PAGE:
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A procedure for the construction of Costas arrays of infinite size representing configurations on non-attacking queens on the chessboard is presented.

Costas arrays [

In [

This work, after reviewing the basics on Costas arrays, proceeds to present a procedural constructive proof of the existence of NAQCAs of infinite size. The existence of NAQCAs of finite size remains an open problem.

Let

Let

For Costas arrays/permutations of infinite size, the definition is slightly modified.

Let

There exist two algebraic construction techniques for Costas arrays, based on the theory of finite fields, known as the Golomb and Welch methods [

NAQCAs of infinite size exist in abundance. A procedural construction is described below, where, starting with an empty array, dots are added to its rows and columns one at a time, so that, eventually, an NAQCA is formed after countably infinitely many steps. The infinite size of the array guarantees that, at each step, any column or row that does not contain a dot yet has finitely many forbidden positions, so there are infinitely many available positions for placing the dot therein.

NAQCAs of infinite size exist.

The proof is procedural and begins with an array

For

Observe that, once a value is assigned, the procedure does not alter it any further. To check the procedure for correctness, it remains to be shown that

it produces a permutation;

it retains the nonattacking queens property;

it retains the Costas property.

This is done inductively. To begin with, initialization certainly retains both the nonattacking queens and the Costas property. Assume now that, up to a certain step, each row and column has at most one element equal to 1 and that both the nonattacking queens and Costas properties are preserved.

As each step assigns exactly one value of 1, at that point finitely many rows and columns will contain a value of 1, so that any of steps (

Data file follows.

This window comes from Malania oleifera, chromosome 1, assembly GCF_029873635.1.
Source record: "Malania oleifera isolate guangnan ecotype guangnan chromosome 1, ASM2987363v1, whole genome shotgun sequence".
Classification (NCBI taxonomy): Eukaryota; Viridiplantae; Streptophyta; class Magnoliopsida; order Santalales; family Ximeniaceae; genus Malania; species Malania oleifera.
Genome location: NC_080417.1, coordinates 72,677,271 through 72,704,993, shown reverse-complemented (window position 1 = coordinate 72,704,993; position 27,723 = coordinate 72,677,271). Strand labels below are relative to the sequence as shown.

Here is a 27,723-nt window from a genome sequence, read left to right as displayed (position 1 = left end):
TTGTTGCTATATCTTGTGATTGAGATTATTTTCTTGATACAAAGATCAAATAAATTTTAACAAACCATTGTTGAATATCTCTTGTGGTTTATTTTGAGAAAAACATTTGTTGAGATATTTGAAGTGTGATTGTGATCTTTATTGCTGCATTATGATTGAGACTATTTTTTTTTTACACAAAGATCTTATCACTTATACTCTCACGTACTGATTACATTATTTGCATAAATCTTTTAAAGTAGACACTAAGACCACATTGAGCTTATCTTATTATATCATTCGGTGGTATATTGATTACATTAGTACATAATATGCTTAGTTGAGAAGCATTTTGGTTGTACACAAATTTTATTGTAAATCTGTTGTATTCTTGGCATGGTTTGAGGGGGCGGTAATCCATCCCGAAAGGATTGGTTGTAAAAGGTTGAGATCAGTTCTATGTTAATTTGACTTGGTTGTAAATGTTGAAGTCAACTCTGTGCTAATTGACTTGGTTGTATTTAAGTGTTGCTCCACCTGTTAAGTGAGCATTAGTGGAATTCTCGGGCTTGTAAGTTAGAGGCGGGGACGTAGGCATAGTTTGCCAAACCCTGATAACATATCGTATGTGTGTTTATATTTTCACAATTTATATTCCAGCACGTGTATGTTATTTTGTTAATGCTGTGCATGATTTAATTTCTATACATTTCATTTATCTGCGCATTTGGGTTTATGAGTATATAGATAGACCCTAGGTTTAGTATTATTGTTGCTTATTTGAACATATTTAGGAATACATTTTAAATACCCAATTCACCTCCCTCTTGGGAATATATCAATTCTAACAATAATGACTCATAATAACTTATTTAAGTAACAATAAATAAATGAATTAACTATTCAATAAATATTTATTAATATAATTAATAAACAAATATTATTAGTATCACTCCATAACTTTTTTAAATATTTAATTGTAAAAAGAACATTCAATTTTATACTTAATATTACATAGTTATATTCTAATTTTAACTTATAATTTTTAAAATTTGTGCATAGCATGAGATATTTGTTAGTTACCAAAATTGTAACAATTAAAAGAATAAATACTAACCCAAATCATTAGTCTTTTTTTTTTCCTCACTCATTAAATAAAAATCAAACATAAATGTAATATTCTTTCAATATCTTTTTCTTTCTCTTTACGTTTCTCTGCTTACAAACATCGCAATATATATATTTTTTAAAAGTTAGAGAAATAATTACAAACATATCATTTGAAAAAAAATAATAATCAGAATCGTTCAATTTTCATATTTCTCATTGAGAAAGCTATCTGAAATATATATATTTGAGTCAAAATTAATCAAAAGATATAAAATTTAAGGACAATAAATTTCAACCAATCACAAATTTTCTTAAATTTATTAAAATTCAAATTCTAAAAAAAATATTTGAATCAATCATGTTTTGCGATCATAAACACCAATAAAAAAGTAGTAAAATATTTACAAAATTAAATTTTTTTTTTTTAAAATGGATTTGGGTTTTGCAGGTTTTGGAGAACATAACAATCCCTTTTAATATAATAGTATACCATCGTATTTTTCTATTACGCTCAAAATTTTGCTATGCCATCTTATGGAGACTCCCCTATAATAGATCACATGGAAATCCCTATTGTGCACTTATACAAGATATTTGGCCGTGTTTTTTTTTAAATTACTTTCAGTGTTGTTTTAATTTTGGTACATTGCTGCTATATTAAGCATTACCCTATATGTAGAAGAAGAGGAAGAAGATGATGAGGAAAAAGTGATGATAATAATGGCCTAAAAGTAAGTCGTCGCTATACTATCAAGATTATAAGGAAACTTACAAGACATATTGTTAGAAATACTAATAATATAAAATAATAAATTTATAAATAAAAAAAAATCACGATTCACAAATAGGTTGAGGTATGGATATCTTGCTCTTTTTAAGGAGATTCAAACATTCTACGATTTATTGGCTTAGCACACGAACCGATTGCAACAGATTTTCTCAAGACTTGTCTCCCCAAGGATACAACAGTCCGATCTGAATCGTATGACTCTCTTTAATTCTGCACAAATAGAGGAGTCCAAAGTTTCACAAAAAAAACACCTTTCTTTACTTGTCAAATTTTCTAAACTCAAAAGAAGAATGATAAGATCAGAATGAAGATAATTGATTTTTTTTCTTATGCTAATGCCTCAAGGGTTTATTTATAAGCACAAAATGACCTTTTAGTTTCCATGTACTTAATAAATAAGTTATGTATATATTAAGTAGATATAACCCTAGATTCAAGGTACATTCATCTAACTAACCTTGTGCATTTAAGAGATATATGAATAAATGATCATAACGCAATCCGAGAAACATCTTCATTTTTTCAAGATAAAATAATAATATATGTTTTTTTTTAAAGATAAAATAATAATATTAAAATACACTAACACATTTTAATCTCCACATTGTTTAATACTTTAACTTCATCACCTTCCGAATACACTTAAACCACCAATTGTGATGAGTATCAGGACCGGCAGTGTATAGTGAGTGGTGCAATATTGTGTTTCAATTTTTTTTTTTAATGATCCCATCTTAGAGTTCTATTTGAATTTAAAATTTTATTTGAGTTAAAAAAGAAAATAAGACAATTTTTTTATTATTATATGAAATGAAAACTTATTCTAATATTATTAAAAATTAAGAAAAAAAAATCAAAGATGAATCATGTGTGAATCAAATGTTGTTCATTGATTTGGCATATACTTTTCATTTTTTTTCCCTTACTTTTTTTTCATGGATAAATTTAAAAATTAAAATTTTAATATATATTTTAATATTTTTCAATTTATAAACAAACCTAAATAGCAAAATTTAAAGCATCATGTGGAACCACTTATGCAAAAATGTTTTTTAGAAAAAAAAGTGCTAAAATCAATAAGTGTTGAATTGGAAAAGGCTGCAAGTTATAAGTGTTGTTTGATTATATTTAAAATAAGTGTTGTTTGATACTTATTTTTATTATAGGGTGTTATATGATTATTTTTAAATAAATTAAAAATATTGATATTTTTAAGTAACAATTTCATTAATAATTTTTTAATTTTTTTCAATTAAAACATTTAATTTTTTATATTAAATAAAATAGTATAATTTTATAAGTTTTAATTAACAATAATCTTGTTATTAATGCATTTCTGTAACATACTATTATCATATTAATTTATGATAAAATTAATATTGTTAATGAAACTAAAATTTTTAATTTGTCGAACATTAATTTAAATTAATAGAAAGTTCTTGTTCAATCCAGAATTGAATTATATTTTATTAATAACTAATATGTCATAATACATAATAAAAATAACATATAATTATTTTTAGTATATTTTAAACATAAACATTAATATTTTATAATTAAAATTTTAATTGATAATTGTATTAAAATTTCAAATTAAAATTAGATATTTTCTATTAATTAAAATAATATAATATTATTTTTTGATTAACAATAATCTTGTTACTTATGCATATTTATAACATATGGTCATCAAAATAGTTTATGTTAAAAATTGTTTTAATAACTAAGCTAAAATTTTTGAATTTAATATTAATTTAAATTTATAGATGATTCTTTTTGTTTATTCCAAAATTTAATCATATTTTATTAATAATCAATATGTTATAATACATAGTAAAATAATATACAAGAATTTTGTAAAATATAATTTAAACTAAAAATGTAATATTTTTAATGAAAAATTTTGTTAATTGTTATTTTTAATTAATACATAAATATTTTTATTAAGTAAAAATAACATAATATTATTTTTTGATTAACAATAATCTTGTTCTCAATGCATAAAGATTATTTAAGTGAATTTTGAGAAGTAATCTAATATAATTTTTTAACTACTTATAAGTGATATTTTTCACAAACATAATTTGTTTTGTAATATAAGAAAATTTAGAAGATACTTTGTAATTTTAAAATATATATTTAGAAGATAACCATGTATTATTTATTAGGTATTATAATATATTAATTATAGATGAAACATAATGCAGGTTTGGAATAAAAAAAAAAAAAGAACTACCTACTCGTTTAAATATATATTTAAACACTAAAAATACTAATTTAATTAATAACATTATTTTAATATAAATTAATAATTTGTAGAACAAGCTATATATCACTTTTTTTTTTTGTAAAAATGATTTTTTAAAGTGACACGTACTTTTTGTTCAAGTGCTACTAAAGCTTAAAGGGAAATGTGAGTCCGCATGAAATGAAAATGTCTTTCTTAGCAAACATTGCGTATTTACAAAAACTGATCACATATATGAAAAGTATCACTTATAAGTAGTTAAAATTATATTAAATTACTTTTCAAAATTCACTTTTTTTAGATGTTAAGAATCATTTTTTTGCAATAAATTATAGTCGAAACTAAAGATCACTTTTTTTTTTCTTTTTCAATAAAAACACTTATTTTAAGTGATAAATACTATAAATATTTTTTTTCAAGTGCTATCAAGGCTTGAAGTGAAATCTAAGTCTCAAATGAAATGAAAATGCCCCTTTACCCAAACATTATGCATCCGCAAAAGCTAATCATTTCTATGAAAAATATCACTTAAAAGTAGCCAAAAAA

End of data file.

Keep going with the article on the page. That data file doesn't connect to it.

The new value of 1 cannot possibly be assigned to a row or a column that already contains a value of 1, as 1s get explicitly assigned by the procedure to rows/columns that contain no value of 1. So, it is always true that each row and column has at most one element equal to 1.

Any given row or column can remain without an element equal to one, namely, full of either unassigned elements or elements equal to 0, for a finite number of steps only. This is because, at each step, finitely many elements of a row or column are 0s, and, since for row

The Costas and nonattacking queens properties are preserved, by the very definitions of the steps of the procedure. Note that the Costas property constraint assigns finitely many values of 0 at the end of each step while the nonattacking queens constraint assigns values of 0 on four “rays” (the row, the column, and the two diagonals) emanating from the point where a 1 was assigned, so that every row or column of the array not containing this specific point gets at most three values of 0 assigned by this constraint on every step.

This concludes the proof.

Note that the description of the procedure in the proof above is unnecessarily restrictive. In reality, the crucial feature is that each row and column gets exactly one value of 1, so that a bijection is obtained; the two properties (Costas and nonattacking queens) are satisfied by default thanks to the definition of the steps. Therefore, the first dot can be placed anywhere, while, subsequently, steps can be applied in an arbitrary order, as long as any two consecutive applications of any particular step lie finitely many steps apart.

Note also that the term “procedure” has been used above to characterize the proposed construction technique, instead of the more common perhaps term “algorithm.” This was a deliberate decision, in order to respect the fact that an “algorithm” is usually defined as a

A procedural and constructive proof of the existence of Costas arrays of infinite size representing configurations on nonattacking queens on the chessboard was presented. The existence of such arrays in finite sizes remains an open problem: the techniques used in this work rely crucially on the infinity of the size and do not readily generalize to finite sizes.

This material is based upon works supported by the Science Foundation Ireland under Grant nos. 05/YI2/I677, 06/MI/006 (Claude Shannon Institute), and 08/RFP/MTH1164.